Vital Signs. You can be sure these standard measurements of our most basic body functions (body temperature, pulse rate, blood pressure and respiratory rate) will be taken on just about every visit you pay to a physician. And with good reason. These metrics tell your doctor a lot about your overall health. If you’re body temperature is high, it may be the sign of an infection that needs further investigation. Or perhaps your blood pressure is creeping up, signaling issues with your heart that should be looked into. No matter the outcome, these vital sign metrics have become the standard of care because we KNOW they’re important in assessing human wellness. With that understanding in mind, I offer that BMI–a measurement for body fat based on an individual’s weight and height, be added as a standard “vital sign” measurement.

Time after time, science has studied and proven that the greater the BMI, the more at risk an individual is to a host of medical problems including diabetes, cancer, heart disease, stroke, depression, and the list goes on. Given these facts and proven studies, it seems appropriate, even essential to add a BMI measurement to a patient’s overall health assessment. So why don’t more doctors offices do it? Well, the answers can be complicated and varied but among the most common: Fear of offending patients.

You see, we doctors are people too. Most of us don’t set out to be offensive, it isn’t in our nature. For some reason, many have tied the overweight/obesity conversation to an uncomfortable, off-limits topic. As a physician who has cared for severely obese people during the majority of my surgical career, you could say I’ve learned how to talk to “them.” The secret to this skill? I talk to patients who are overweight and obese the way I talk to ANY other patient–with candid dialogue that includes listening, compassion and respect. It’s really that simple.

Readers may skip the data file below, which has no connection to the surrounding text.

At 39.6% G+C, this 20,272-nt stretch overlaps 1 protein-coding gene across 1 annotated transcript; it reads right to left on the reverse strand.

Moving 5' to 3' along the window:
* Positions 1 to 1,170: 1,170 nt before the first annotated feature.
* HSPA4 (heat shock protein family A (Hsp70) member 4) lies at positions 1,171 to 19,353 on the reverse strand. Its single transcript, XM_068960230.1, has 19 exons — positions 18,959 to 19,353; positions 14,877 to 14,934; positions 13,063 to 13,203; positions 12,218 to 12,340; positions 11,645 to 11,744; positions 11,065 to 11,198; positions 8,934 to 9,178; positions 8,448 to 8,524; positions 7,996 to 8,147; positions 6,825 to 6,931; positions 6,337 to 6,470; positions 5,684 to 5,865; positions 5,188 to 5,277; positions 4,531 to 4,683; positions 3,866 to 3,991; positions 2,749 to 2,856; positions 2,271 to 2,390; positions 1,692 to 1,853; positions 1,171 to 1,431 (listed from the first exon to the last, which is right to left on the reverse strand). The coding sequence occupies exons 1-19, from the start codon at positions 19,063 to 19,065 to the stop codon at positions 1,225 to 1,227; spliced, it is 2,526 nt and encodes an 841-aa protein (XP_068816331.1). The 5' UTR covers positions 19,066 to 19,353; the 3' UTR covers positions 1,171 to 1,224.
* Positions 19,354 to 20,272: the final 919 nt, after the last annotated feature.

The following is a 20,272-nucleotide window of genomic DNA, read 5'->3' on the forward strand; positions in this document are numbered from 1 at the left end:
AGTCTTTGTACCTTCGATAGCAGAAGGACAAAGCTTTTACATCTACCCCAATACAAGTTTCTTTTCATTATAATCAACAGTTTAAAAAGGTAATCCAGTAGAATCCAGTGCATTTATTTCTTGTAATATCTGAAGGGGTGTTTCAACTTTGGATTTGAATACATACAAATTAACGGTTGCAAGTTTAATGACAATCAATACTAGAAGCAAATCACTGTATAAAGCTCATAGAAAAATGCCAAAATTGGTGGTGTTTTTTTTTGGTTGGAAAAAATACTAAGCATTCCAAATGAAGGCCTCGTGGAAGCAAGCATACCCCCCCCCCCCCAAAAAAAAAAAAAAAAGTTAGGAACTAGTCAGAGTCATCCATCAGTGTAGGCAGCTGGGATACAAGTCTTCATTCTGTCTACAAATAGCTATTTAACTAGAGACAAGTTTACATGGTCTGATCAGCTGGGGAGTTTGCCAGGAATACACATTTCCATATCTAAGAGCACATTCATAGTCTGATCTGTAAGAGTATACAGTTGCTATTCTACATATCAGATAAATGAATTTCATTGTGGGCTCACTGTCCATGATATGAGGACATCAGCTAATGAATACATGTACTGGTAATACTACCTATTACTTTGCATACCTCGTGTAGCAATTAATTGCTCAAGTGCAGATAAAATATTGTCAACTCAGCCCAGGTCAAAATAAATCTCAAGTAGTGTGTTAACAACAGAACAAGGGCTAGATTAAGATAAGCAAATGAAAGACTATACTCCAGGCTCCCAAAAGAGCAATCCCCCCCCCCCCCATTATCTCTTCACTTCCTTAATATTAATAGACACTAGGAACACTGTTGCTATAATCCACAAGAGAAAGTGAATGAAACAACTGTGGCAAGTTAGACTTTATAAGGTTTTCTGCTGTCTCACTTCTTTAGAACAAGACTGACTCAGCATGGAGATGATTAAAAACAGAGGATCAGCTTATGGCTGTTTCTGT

Adding BMI to a patient’s vital signs assessment removes the stigma from the conversation. Like blood pressure and heart rate, it simply becomes another important measurement that addresses overall health and allows physicians and their patients to openly converse about the topic of obesity. This way, it isn’t the physician assessing a patient based on the visual of their size, but rather the meaningful metric that indicates further medical investigation and treatment may be necessary.

If you’re overweight and wondering whether it’s affecting your overall health, talk to your doctor. Don’t wait for him/her to start the conversation. Doctors are on the right path to opening up to the obesity conversation with patients, but it can still be a delicate subject for some. Patients and physicians working together to create healthier lives is what medicine is all about. And we all have a responsibility to make that happen–guaranteeing our next generation of doctors and patients has open and honest dialogue about obesity as soon as signs present it as a potential health risk. The sooner, the better.